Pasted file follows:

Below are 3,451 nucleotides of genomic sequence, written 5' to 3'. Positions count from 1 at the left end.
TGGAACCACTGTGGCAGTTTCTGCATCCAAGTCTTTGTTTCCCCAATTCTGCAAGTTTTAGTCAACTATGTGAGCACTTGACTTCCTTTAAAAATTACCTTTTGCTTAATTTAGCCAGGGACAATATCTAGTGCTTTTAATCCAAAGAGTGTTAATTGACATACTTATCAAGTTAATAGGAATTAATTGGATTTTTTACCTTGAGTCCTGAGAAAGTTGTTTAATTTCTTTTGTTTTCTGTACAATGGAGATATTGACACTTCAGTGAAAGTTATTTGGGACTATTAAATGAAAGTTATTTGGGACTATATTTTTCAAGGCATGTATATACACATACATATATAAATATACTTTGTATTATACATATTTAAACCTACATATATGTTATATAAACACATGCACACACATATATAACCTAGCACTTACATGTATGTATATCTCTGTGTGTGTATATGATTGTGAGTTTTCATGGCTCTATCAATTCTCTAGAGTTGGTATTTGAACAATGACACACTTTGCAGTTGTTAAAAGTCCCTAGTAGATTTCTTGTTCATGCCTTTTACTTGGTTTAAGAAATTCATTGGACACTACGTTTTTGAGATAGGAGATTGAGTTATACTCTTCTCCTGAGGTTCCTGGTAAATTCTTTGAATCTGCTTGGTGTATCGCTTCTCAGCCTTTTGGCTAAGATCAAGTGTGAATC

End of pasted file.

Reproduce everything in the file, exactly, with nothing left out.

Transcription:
Below are 3,451 nucleotides of genomic sequence, written 5' to 3'. Positions count from 1 at the left end.
TGGAACCACTGTGGCAGTTTCTGCATCCAAGTCTTTGTTTCCCCAATTCTGCAAGTTTTAGTCAACTATGTGAGCACTTGACTTCCTTTAAAAATTACCTTTTGCTTAATTTAGCCAGGGACAATATCTAGTGCTTTTAATCCAAAGAGTGTTAATTGACATACTTATCAAGTTAATAGGAATTAATTGGATTTTTTACCTTGAGTCCTGAGAAAGTTGTTTAATTTCTTTTGTTTTCTGTACAATGGAGATATTGACACTTCAGTGAAAGTTATTTGGGACTATTAAATGAAAGTTATTTGGGACTATATTTTTCAAGGCATGTATATACACATACATATATAAATATACTTTGTATTATACATATTTAAACCTACATATATGTTATATAAACACATGCACACACATATATAACCTAGCACTTACATGTATGTATATCTCTGTGTGTGTATATGATTGTGAGTTTTCATGGCTCTATCAATTCTCTAGAGTTGGTATTTGAACAATGACACACTTTGCAGTTGTTAAAAGTCCCTAGTAGATTTCTTGTTCATGCCTTTTACTTGGTTTAAGAAATTCATTGGACACTACGTTTTTGAGATAGGAGATTGAGTTATACTCTTCTCCTGAGGTTCCTGGTAAATTCTTTGAATCTGCTTGGTGTATCGCTTCTCAGCCTTTTGGCTAAGATCAAGTGTGAATC